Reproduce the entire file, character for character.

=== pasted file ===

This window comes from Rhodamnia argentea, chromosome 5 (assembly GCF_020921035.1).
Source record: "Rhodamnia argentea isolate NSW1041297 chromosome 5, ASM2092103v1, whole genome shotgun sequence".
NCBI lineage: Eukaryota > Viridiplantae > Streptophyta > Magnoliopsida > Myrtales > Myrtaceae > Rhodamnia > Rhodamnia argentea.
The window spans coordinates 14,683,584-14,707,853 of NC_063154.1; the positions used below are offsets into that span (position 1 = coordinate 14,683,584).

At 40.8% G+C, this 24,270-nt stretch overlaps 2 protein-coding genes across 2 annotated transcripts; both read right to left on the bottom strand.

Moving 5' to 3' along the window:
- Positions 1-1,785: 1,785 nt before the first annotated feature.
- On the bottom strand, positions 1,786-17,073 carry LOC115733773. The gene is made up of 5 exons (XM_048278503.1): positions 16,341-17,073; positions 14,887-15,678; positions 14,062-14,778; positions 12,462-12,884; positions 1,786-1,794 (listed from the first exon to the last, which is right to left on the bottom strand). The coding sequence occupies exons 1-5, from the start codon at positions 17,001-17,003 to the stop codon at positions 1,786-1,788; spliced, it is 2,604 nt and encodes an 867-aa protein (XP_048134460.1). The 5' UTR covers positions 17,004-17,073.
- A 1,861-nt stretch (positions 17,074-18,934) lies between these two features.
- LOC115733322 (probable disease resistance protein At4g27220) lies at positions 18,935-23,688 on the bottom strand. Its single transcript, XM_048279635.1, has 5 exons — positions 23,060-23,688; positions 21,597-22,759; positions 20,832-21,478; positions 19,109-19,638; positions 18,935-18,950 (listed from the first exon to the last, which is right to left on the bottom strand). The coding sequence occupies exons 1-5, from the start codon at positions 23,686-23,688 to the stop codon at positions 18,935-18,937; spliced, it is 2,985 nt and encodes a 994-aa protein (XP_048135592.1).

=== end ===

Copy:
This window comes from Rhodamnia argentea, chromosome 5 (assembly GCF_020921035.1).
Source record: "Rhodamnia argentea isolate NSW1041297 chromosome 5, ASM2092103v1, whole genome shotgun sequence".
NCBI lineage: Eukaryota > Viridiplantae > Streptophyta > Magnoliopsida > Myrtales > Myrtaceae > Rhodamnia > Rhodamnia argentea.
The window spans coordinates 14,683,584-14,707,853 of NC_063154.1; the positions used below are offsets into that span (position 1 = coordinate 14,683,584).

At 40.8% G+C, this 24,270-nt stretch overlaps 2 protein-coding genes across 2 annotated transcripts; both read right to left on the bottom strand.

Moving 5' to 3' along the window:
- Positions 1-1,785: 1,785 nt before the first annotated feature.
- On the bottom strand, positions 1,786-17,073 carry LOC115733773. The gene is made up of 5 exons (XM_048278503.1): positions 16,341-17,073; positions 14,887-15,678; positions 14,062-14,778; positions 12,462-12,884; positions 1,786-1,794 (listed from the first exon to the last, which is right to left on the bottom strand). The coding sequence occupies exons 1-5, from the start codon at positions 17,001-17,003 to the stop codon at positions 1,786-1,788; spliced, it is 2,604 nt and encodes an 867-aa protein (XP_048134460.1). The 5' UTR covers positions 17,004-17,073.
- A 1,861-nt stretch (positions 17,074-18,934) lies between these two features.
- LOC115733322 (probable disease resistance protein At4g27220) lies at positions 18,935-23,688 on the bottom strand. Its single transcript, XM_048279635.1, has 5 exons — positions 23,060-23,688; positions 21,597-22,759; positions 20,832-21,478; positions 19,109-19,638; positions 18,935-18,950 (listed from the first exon to the last, which is right to left on the bottom strand). The coding sequence occupies exons 1-5, from the start codon at positions 23,686-23,688 to the stop codon at positions 18,935-18,937; spliced, it is 2,985 nt and encodes a 994-aa protein (XP_048135592.1).